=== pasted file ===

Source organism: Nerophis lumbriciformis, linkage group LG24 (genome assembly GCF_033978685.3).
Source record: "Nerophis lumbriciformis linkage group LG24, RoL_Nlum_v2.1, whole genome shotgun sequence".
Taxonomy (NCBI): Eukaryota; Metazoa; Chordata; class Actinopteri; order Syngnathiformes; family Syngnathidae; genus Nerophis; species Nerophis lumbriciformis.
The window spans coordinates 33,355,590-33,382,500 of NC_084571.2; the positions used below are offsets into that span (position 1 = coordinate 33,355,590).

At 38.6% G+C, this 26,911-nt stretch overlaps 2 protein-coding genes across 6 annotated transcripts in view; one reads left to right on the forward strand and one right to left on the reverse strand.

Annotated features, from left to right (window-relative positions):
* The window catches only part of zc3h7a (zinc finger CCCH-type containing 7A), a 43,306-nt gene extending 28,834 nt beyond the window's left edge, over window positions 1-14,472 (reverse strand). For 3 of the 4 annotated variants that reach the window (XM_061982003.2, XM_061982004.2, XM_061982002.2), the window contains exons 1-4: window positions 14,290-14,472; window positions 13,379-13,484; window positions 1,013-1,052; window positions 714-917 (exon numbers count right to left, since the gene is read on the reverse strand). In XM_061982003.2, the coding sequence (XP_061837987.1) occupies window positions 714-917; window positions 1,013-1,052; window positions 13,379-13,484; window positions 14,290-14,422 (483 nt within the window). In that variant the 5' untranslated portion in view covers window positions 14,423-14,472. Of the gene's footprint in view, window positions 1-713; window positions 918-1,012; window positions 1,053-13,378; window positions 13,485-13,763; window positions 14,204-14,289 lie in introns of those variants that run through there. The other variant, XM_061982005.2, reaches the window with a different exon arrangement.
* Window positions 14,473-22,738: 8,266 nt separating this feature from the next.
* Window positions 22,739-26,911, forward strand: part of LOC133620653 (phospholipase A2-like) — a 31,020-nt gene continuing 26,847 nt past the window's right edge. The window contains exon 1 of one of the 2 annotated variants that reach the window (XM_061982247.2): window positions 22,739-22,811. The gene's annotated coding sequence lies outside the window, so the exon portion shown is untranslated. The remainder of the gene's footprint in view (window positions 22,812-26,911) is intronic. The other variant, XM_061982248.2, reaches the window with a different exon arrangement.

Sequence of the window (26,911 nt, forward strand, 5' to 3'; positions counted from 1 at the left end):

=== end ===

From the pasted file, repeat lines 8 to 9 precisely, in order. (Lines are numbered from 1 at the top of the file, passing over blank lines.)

* Window positions 14,473-22,738: 8,266 nt separating this feature from the next.
* Window positions 22,739-26,911, forward strand: part of LOC133620653 (phospholipase A2-like) — a 31,020-nt gene continuing 26,847 nt past the window's right edge. The window contains exon 1 of one of the 2 annotated variants that reach the window (XM_061982247.2): window positions 22,739-22,811. The gene's annotated coding sequence lies outside the window, so the exon portion shown is untranslated. The remainder of the gene's footprint in view (window positions 22,812-26,911) is intronic. The other variant, XM_061982248.2, reaches the window with a different exon arrangement.